I have learned that the most effective leaders are those who believe in their own leadership. And not just in their ability to lead, but also in their right to be that person leading others. Which is why program coordinator and leader are not necessarily synonymous. There are a lot of SANE programs that have coordination but no leadership. But even in cases where you find yourself in a coordinator role you never asked for, developing and honing leadership skills is critical for program sustainability.
 

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Traci Jones is running the oldest program in Wyoming. In a land of big, open spaces, she's literally covering a lot of ground. I'm thrilled she's agreed to participate in our Q&A this week so you can get her perpsective on running a thriving SANE program in the rural Mountain West. Thanks, Traci!
 
I’ve been a SANE since: 2003

Hospital or community-based program? This program is a hospital based program at Cheyenne Regional Medical Center in Cheyenne WY.

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I periodically read Danielle LaPorte's blog because I like the whole entrepeneurial thing (although it sometimes a little on the heavy-handed side for my tastes). Her post last week on getting your needs met particularly struck a cord, because as we spend more and more time with program managers on this project, I realized how true her observations were.
 

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One of our readers emailed me asking me what the difference was between a business plan and a strategic plan, which is a great question. Luckily for us, the Alliance for Nonprofit Management has answered that question in a piece they published several years ago, Business Planning for Nonprofits: Why, When — and How It Compares to Strategic Planning (PDF). In a nutshell:
 

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For those of you who didn't get enough weekend, or maybe ended up seeing patients this weekend (like I did), a little inspiration.

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Today's Q&A comes to us from Cindy Jennings, coordinator of the Dayton, OH program. Cindy's been a constant down in the Miami Valley, running one of the older programs in Ohio and she graciously responded to my call for submissions. Thanks, Cindy!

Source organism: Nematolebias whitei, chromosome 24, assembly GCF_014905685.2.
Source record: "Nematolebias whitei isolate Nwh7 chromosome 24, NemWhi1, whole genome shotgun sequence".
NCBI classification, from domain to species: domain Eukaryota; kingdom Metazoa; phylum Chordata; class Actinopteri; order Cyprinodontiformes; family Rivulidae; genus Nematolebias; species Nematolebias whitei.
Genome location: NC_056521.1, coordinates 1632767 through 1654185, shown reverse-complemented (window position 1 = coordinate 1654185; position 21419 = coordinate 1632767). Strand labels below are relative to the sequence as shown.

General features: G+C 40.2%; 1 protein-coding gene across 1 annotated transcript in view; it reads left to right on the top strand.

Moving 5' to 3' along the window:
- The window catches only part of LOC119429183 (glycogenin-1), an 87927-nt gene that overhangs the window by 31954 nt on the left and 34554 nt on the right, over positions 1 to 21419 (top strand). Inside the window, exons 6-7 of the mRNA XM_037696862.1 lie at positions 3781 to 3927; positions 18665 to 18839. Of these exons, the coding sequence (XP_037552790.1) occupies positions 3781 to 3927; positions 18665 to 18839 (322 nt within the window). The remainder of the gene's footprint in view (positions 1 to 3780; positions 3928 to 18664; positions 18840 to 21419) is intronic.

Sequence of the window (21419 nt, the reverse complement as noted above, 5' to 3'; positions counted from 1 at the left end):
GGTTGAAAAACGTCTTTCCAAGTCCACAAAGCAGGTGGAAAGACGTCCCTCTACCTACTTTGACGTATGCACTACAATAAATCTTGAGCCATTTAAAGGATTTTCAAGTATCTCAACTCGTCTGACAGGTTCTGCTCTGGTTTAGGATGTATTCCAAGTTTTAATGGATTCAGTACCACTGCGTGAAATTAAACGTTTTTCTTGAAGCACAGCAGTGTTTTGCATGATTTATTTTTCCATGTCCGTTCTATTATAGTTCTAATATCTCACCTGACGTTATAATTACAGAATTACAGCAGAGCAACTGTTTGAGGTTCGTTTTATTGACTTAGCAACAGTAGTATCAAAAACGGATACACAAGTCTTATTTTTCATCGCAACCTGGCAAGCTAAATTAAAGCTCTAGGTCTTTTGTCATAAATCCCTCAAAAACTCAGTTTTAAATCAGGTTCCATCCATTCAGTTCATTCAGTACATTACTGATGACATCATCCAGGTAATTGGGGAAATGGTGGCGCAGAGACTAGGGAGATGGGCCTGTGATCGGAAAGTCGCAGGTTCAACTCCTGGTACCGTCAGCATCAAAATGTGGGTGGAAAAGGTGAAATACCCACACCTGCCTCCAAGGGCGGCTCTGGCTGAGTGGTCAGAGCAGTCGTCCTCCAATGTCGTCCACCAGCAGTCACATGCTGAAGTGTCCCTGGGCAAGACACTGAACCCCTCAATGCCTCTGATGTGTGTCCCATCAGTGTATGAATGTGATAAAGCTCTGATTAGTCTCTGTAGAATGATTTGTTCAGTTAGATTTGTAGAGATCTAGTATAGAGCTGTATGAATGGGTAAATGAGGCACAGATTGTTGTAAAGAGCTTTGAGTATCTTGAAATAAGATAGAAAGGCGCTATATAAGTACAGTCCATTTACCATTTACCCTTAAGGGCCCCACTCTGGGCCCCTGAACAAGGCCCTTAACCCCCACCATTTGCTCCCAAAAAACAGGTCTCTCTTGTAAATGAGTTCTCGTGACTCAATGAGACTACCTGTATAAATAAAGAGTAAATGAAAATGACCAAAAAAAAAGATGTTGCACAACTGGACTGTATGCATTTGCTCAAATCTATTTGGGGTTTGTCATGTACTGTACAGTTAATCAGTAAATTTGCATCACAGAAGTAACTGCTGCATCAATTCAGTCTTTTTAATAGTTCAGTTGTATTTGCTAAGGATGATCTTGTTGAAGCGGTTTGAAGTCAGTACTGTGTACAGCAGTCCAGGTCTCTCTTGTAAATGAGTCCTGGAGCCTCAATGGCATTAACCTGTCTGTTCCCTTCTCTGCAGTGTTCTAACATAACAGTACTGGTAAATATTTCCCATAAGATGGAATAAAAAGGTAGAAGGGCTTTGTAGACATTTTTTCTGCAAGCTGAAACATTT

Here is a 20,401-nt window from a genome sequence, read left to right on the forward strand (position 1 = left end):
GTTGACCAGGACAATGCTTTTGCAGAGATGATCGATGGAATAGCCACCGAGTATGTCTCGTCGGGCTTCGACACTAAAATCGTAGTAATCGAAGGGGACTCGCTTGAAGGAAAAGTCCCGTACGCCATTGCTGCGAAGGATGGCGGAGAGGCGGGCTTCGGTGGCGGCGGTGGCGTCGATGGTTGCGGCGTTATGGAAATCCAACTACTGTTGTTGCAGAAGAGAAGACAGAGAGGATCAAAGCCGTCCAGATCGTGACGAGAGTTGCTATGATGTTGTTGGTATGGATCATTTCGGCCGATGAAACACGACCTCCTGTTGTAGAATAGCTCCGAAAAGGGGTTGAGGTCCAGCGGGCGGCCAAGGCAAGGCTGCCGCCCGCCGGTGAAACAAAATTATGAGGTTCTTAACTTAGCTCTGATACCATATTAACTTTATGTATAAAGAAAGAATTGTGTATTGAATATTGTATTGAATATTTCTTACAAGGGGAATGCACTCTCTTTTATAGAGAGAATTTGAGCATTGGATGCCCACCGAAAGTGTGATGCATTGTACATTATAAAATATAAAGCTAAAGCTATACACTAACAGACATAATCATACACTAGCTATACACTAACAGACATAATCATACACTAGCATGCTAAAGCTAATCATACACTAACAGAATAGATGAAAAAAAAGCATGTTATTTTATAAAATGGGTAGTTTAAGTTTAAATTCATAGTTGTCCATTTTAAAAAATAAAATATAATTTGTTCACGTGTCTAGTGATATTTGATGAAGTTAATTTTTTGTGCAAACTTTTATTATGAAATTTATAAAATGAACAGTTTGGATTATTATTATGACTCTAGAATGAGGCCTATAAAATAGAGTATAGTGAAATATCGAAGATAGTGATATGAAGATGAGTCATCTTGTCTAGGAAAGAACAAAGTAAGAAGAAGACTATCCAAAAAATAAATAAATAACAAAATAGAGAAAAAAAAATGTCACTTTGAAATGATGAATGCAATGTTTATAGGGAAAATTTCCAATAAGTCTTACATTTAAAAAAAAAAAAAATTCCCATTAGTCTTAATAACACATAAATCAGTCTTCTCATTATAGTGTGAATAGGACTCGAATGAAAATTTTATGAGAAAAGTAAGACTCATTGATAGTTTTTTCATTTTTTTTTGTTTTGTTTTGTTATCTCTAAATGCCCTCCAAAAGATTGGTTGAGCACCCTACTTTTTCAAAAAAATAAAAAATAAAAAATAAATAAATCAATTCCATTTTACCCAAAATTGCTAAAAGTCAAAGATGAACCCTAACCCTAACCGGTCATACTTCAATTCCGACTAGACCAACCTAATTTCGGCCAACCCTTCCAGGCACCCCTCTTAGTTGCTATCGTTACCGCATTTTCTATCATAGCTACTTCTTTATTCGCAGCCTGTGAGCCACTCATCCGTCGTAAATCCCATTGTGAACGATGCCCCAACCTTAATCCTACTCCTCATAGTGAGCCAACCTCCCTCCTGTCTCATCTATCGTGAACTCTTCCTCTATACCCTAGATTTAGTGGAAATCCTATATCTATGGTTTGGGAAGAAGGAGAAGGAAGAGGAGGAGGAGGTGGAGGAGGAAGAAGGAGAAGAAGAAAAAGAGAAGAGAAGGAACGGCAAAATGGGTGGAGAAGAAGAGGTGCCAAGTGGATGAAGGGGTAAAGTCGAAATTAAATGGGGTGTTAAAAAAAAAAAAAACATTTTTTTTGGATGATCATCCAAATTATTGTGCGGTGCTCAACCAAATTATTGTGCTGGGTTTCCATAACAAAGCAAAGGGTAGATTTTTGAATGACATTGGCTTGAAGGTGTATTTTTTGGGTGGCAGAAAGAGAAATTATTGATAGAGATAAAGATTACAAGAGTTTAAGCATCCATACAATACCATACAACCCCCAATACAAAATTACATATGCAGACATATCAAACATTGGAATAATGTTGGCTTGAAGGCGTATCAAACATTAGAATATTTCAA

I’ve been a SANE since: 1997

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I'd like to give a quick plug for our session at IAFN this year. For those of you attending, we will be doing an all day workshop (PDF) on Saturday, Oct. 24th on program management and leadership development. The workshop will use a mock clinical program case file (given to people in advance) to tackle common issues that develop in the course of running a program.

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I'm pleased to bring you a new Q&A this week, featuring Stacey Mitchell. Stacey is the immediate past-president of IAFN and a fantastic role model for people looking to push the boundaries of where forensic nursing can go. I like chatting with her because she has a similar perspective on the importance of understanding the business of what we do. Located in the great state of Texas, Stacey's now taken on a considerable challenge in her most recent venture--but I'll let her tell you about it herself:
 

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Sometimes it's the simple tools that can make a big impact. Take for instance the Decision Selection Matrix (PDF) from Performance Vistas. I talk a lot about prioritizing resources and energy expenditures (particularly for those of you without a lot of compensated hours for running programs), and this is another one of those small things (it's only a page!) that can have a big impact.
 
Per the authors:

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Sadly, this week's Friday Q&A fell through, so I don't have one for you today. However, I am looking for additional  coordinators who want to be featured in this segment. If you're interested, please fill out the attached questionnaire and return it to me. Answers should be concise and as glib or serious as you'd like to make them.
 
Looking forward to hearing from you!

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